I don’t blame the people who buy and use the products, materials and devices that are causing health harms (unless they continue to use them after they’ve been asked not to), rather I blame the industries and the government reps who allow the harms to continue, long after enough evidence to show that significant harms to health exist.

Remember the tactics of the tobacco industry? Petrochemical, wireless and other  industries are using the same tactics to delay or eliminate regulations that would reduce easy profits, and bury their heads in the (legally constructed) sands regarding any damages to us that they may cause.

See MCS Under Siege for some history… It’s long past time to move on. Too many people have been injured. Let’s prioritize each others health and well being over industry profits and do what we can to ensure future generations have a chance at a healthy life.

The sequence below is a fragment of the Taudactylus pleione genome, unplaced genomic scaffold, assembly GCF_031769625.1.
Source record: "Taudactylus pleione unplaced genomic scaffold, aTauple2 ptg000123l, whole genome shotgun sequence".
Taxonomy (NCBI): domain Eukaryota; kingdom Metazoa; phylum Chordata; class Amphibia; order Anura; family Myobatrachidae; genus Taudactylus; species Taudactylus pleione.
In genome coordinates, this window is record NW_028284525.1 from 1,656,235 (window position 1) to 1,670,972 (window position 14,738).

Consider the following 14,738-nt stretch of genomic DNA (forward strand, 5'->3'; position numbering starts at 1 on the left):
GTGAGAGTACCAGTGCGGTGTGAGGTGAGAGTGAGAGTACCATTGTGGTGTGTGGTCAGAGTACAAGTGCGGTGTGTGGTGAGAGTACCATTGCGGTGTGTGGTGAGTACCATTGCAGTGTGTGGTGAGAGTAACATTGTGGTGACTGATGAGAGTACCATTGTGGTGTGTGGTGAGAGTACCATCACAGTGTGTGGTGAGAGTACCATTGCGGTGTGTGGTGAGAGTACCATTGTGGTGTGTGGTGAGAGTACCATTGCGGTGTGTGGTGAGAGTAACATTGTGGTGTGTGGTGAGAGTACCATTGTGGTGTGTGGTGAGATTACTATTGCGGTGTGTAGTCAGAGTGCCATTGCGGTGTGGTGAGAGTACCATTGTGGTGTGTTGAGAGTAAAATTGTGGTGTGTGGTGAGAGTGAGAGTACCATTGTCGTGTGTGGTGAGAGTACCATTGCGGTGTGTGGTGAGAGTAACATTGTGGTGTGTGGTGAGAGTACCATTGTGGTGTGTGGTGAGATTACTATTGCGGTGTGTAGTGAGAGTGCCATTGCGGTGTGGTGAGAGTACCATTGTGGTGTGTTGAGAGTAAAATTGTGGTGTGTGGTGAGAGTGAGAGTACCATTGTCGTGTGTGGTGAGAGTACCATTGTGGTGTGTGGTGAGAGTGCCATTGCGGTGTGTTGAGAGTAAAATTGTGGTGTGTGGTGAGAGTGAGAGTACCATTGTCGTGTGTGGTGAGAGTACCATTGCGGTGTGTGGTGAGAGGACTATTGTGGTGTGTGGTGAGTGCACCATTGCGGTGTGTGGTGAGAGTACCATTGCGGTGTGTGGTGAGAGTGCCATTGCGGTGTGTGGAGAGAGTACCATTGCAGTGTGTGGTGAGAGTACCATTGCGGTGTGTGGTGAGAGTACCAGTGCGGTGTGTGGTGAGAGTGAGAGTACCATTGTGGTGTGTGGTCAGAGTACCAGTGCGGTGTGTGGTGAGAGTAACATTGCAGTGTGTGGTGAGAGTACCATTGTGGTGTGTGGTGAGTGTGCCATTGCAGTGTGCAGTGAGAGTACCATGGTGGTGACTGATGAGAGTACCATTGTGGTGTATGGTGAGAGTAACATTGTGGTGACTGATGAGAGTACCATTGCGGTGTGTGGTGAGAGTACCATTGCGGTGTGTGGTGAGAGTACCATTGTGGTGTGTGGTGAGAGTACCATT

Removing barriers to access means creating and enforcing policies to eliminate petrochemical fragrances and other unnecessary harmful chemicals and materials from indoor environments and products, as well as maintaining wired telecommunications networks instead of wireless, which now expose almost the entire population of the world to non-stop, electromagnetic fields and radiofrequency radiation exposures at levels with clearly established bioeffects, in a way never before experienced by society.

Once a person is injured and develops MCS/ES, there is a need to get away from these exposures, as the daily exposures become debilitating. A growing number of people (including children) are affected in ways that increase with durations and quantities of exposures, but can subside so that people can function fairly normally when the sources of exposures are removed and the damages to brain and body processes can be treated.